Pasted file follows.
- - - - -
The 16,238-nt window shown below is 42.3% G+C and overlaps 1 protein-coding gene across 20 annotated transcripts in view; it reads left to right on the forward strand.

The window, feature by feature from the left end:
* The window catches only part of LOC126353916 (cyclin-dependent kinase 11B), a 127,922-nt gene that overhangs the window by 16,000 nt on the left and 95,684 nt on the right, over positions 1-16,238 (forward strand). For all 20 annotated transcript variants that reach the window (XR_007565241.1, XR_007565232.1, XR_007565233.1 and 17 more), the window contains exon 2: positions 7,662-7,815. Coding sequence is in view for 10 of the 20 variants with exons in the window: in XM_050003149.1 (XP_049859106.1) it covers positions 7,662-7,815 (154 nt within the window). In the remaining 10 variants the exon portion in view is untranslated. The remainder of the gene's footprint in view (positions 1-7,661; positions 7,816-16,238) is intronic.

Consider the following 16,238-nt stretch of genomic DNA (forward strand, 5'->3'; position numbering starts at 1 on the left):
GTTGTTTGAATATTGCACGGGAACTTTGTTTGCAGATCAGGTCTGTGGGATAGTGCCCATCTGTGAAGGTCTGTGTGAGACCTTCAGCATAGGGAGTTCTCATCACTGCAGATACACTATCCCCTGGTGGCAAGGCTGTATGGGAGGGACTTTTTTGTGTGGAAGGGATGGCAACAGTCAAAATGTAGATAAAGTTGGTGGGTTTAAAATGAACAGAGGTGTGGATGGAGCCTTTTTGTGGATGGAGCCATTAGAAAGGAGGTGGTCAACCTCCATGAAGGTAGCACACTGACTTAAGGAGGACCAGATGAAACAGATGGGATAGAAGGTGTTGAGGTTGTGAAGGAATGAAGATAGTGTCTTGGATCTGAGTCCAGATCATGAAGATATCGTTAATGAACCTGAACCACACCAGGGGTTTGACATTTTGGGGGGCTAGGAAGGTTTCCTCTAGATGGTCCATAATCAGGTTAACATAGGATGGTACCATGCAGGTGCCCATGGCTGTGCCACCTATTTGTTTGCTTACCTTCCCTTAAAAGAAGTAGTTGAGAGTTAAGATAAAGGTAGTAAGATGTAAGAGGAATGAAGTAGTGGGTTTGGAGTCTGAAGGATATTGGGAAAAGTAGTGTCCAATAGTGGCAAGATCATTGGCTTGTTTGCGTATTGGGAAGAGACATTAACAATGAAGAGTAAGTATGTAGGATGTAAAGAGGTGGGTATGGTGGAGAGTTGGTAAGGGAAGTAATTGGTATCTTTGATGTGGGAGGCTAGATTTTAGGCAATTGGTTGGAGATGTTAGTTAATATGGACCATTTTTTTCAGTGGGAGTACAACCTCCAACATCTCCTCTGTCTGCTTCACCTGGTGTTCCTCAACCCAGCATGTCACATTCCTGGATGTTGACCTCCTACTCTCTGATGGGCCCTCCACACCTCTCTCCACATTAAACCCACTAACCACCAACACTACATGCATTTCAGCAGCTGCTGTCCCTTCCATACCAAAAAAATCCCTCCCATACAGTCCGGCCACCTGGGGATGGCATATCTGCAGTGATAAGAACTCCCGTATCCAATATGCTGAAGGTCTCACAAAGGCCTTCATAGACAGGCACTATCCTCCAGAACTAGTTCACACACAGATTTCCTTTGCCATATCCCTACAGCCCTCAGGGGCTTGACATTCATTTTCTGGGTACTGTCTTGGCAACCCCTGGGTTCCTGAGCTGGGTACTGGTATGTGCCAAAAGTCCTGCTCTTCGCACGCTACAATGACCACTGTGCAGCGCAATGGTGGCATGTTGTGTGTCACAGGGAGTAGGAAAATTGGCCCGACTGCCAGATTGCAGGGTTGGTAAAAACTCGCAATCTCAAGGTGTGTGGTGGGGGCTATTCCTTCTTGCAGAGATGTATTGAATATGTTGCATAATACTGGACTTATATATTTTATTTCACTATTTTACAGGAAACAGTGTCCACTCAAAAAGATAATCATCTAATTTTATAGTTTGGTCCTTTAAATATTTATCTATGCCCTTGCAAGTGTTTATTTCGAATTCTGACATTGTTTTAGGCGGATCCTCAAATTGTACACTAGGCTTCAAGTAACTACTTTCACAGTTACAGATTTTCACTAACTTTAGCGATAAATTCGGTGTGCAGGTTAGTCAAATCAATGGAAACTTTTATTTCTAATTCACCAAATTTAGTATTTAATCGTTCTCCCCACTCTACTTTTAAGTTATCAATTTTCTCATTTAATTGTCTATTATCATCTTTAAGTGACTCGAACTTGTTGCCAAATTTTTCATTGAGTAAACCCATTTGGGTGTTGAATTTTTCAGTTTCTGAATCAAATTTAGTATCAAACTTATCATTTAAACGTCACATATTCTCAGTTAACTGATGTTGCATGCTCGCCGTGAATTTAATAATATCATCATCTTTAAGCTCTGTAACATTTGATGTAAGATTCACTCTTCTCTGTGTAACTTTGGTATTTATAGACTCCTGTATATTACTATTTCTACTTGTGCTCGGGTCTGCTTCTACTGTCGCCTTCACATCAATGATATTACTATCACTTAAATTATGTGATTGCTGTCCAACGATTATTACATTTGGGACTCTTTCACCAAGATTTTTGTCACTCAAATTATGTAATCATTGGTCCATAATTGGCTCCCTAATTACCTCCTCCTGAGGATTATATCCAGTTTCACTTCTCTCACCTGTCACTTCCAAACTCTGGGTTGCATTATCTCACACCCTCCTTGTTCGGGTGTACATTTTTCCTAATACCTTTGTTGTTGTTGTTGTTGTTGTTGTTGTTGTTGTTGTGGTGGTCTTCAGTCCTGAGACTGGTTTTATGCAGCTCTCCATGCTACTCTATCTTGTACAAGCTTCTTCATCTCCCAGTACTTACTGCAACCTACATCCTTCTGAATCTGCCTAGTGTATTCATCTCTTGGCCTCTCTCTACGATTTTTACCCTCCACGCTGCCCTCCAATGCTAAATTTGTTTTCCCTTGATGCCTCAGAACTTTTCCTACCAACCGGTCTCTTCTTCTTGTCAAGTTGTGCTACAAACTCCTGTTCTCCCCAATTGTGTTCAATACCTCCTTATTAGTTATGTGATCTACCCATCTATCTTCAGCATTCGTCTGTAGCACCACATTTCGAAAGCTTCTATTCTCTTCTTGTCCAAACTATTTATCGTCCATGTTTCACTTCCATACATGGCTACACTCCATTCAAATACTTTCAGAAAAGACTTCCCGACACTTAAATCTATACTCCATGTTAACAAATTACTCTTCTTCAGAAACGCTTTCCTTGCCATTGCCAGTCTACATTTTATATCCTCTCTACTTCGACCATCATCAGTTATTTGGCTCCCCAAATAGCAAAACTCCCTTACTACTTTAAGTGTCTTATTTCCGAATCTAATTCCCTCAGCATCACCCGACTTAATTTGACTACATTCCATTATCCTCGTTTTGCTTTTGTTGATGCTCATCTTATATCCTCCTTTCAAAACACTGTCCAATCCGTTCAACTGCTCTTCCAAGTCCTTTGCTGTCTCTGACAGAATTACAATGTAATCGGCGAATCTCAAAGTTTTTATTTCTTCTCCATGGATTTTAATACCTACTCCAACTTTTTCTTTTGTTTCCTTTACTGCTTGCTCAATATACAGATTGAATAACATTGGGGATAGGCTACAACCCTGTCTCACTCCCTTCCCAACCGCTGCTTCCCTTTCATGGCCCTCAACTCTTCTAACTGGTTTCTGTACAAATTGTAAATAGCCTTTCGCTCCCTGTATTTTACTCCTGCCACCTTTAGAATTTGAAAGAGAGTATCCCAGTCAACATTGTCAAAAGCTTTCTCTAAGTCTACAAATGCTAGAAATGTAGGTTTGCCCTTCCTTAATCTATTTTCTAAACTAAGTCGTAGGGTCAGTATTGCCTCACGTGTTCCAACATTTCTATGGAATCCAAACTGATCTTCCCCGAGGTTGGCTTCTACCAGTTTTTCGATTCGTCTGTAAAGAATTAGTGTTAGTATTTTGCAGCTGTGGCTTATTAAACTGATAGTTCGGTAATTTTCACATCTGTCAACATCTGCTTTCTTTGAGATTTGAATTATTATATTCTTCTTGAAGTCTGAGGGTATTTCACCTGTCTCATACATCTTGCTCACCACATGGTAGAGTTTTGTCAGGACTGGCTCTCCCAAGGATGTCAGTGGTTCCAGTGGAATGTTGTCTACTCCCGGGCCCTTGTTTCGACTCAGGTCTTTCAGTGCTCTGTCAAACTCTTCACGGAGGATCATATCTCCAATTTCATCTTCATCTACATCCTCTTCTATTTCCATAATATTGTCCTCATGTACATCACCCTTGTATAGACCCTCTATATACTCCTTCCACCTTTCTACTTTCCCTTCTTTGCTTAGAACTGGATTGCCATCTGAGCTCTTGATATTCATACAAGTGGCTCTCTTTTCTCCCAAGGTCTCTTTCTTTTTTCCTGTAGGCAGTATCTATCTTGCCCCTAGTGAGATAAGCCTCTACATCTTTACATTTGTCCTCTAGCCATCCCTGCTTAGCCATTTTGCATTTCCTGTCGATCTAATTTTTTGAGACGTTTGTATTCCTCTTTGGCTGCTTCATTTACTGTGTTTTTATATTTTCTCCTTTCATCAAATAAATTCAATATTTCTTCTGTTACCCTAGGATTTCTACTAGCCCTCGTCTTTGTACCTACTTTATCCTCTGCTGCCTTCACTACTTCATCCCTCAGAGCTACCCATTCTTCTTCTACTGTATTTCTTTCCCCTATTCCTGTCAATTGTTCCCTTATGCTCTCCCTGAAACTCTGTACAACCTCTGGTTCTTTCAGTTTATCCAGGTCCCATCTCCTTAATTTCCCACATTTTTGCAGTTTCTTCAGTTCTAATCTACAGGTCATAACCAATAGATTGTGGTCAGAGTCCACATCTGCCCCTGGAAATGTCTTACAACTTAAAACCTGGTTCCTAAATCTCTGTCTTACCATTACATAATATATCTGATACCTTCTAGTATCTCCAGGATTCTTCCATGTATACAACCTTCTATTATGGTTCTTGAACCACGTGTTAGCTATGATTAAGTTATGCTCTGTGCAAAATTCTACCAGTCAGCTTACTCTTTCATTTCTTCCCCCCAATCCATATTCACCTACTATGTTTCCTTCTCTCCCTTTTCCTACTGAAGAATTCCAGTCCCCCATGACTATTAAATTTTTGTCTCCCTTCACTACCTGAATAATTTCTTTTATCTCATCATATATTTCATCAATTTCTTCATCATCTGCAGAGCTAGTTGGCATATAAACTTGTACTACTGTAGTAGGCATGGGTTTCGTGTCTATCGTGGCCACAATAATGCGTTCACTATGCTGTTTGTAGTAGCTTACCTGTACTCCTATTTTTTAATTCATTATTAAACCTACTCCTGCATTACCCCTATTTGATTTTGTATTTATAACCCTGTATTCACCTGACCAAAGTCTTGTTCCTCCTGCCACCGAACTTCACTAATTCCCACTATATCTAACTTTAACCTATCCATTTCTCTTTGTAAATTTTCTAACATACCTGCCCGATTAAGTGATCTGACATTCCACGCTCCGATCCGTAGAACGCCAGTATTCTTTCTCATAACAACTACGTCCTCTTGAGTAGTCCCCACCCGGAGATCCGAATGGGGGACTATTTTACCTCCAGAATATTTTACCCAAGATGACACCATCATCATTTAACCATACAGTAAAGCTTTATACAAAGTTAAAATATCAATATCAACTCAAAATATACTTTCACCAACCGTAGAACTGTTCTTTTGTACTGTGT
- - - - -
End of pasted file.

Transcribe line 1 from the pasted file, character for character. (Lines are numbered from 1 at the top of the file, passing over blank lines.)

The 16,238-nt window shown below is 42.3% G+C and overlaps 1 protein-coding gene across 20 annotated transcripts in view; it reads left to right on the forward strand.